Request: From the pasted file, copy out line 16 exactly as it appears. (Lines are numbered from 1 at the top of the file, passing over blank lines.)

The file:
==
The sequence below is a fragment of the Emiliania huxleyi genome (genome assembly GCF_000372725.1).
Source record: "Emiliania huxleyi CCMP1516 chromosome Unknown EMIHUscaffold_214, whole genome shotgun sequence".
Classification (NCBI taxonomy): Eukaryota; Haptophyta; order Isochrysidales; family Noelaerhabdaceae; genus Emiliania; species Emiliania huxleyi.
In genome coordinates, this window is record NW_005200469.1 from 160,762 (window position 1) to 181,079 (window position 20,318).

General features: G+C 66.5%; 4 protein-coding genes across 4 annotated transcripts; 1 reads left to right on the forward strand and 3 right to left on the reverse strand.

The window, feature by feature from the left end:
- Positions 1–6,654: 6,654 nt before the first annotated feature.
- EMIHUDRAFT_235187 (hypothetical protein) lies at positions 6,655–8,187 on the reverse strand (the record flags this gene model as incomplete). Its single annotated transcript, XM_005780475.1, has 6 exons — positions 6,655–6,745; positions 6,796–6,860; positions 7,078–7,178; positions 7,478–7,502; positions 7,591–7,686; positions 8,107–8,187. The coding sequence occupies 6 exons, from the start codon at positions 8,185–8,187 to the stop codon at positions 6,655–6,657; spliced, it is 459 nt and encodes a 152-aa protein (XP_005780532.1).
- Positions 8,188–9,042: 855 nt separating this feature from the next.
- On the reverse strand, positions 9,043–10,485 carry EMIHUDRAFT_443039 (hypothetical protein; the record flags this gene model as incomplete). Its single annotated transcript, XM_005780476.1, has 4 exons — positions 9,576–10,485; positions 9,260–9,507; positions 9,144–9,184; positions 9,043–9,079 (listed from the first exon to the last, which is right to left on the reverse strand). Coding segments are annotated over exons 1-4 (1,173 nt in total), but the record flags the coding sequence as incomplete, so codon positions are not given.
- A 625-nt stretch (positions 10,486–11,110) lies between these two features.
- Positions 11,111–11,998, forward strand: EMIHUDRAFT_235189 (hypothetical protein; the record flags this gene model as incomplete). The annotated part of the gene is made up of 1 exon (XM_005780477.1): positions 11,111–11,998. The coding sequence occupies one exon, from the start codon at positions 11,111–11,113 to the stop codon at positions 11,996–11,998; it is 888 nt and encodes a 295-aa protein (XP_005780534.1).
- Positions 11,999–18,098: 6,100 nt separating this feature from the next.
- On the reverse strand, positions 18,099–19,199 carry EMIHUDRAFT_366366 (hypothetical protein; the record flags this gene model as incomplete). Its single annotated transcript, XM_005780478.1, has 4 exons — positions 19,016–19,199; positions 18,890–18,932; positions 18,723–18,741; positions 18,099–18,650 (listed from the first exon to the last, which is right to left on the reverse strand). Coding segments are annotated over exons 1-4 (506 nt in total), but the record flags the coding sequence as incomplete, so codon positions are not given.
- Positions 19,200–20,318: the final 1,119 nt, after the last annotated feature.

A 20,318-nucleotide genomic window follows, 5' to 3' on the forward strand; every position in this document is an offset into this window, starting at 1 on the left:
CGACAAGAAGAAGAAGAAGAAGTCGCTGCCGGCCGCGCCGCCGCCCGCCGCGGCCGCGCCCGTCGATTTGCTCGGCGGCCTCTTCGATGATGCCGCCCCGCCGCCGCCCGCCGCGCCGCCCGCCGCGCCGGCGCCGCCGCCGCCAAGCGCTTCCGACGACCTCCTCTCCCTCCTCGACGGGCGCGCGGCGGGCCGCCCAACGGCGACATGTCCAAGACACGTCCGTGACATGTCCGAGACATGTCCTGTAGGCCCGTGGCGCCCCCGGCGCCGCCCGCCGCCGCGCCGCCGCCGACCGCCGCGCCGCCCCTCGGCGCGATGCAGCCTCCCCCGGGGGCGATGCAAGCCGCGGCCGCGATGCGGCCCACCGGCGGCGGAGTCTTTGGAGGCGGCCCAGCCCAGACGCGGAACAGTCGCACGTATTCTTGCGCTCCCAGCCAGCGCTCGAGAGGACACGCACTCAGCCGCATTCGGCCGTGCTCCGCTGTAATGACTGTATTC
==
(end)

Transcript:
A 20,318-nucleotide genomic window follows, 5' to 3' on the forward strand; every position in this document is an offset into this window, starting at 1 on the left: